In a separate opinion that tracked Justice Stephen G. Breyer’s concurrence in Sosa, Judge Rosemary Barkett stressed what she termed the “jurisdictional component” of customary international law. The only principle of extraterritorial jurisdiction at play was universality, she noted; she then demonstrated that while offenses such as genocide, crimes against humanity, and war crimes are subject to universal criminal jurisdiction, drug trafficking is not. Thus Barkett concurred that the prosecution in Bellaizac-Hurtado was unconstitutional.

I found these opinions fascinating (not the least because I had grappled with the MDLEA while representing the defendant in United States v. Juda (9th Cir. 1995)). Indeed, the opinions invite an experts’ roundtable on this case of 1st impression, which seems destined for further review.

Among the many things worth further discussion:

► Whether “law of nations” in the Offences Clause ought to be construed to correspond with the 1st Judiciary Act. Drafted by many of the same men who framed the Constitution, § 9 of that 1789 Act stated: “district courts shall have … cognizance … of all causes where an alien sues for a tort only in violation of the law of nations or a treaty of the United States.”

The panel in Bellaizac-Hurtado purported to follow the Supreme Court’s interpretation of that provision, known today as the Alien Tort Statute. But the panel’s method was curious. The panel analogized “law of nations” to “customary international law” alone, even as it acknowledged that the Court in Sosa never so ruled. A broader view, one that encompassed other forms of international law, such as widely ratified treaties, might have yielded a different result. (The panel determined that ratification – by the United States and 187 others among the world’s nearly 200 states – of the 1988 U.N. Convention against Illicit Traffic in Narcotic Drugs and Psychotropic Substances was not sufficient. It thus seemed to call into question other U.S. statutes implementing treaties that outlaw hostage-taking and other cross-border offenses. And panel’s view that because drugs still are trafficked, the wide acceptance of the U.N. treaty doesn’t constitute meaningful state practice is, well, odd.)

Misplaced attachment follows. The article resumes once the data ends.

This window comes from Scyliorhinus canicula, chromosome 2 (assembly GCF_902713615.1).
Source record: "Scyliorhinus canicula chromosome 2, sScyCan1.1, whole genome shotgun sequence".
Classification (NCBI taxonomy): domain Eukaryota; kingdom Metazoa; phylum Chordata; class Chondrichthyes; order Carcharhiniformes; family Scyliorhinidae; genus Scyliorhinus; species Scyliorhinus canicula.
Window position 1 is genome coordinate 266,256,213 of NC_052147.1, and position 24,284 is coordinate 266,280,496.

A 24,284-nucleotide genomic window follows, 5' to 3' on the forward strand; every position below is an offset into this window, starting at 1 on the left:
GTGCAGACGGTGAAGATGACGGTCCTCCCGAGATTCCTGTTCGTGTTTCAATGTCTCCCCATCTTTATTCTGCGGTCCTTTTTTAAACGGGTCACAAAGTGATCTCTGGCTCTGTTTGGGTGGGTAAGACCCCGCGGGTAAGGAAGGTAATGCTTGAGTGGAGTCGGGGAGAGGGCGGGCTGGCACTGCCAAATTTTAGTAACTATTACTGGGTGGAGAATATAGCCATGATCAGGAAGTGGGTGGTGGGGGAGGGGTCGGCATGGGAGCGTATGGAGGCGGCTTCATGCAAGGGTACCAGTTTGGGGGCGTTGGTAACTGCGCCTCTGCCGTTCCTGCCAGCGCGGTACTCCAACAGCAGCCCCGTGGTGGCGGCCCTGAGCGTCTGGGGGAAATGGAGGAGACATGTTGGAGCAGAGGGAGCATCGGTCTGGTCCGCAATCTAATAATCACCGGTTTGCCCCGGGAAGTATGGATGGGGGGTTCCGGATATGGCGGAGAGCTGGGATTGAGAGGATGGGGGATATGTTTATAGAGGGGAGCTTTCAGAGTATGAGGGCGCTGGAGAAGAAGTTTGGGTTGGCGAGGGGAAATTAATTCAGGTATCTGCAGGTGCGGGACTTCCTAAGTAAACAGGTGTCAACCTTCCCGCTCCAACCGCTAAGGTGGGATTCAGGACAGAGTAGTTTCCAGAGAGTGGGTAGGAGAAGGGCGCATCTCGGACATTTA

What is more, the panel failed to mention that the interpretation of “law of nations” in Sosa is especially demanding notwithstanding that the ATS sounds only in tort: the black-letter definition of ordinary customary international law requires only that state practice be “general and consistent,” while the Court in Sosa favored adjectives, such as “specific” and “universal,” that typically are reserved for higher-order, jus cogens norms. Application of the standard set in Sosa likely would have entrenched the panel’s construction.

► How substance and jurisdiction interrelate. The opinions show that links to the forum state matter. Some judges in the United States may find it difficult to determine the cognizability of an extraterritorial wrong without considering the effects, if any, on the United States. This was true not only in Bellaizac-Hurtado, but also in Sosa, and it deserves further study.

► Whether the Offences Clause was meant to receive an originalist reading. Judge Pryor’s opinion dwells on circa-1780s understandings of terms like “universal” and “law of nations.” Yet this may not be the only relevant time frame, as the opinion’s citations to articles by J. Andrew Kent, Charles D. Siegal, and Beth Stephens underline. Not only does international law prefer an evolutionary approach, but the Constitution’s framers also may have understood, as Siegal put it, “that the list of international law offenses would expand with time.” Meriting discussion is the proper navigation of these interpretive cross-currents.

► What consequences flow from the finding of unconstitutionality. Though the fact pattern seems not to have arisen before in an appellate court, it does seem capable of repetition given the United States’ penchant for overseas policing. Consider the panel’s recitation of facts, which begins:

‘During a routine patrol of Panamanian waters in 2010, the United States Coast Guard observed a wooden fishing vessel ….’

(credit for photo made in Panamanian territorial waters off Colón, the country’s 2d largest city) Should the holding in Bellaizac-Hurtado stand, U.S. prosecutions could not go forward even with the foreign state’s consent. Perhaps rationales for such “routine” deployments of U.S. agents also would be implicated.

This is a judicial voyage worth charting.